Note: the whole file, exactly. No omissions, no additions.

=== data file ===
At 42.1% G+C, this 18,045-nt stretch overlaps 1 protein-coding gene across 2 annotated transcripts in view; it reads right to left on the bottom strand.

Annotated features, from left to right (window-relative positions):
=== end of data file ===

At 42.1% G+C, this 18,045-nt stretch overlaps 1 protein-coding gene across 2 annotated transcripts in view; it reads right to left on the bottom strand.

Annotated features, from left to right (window-relative positions):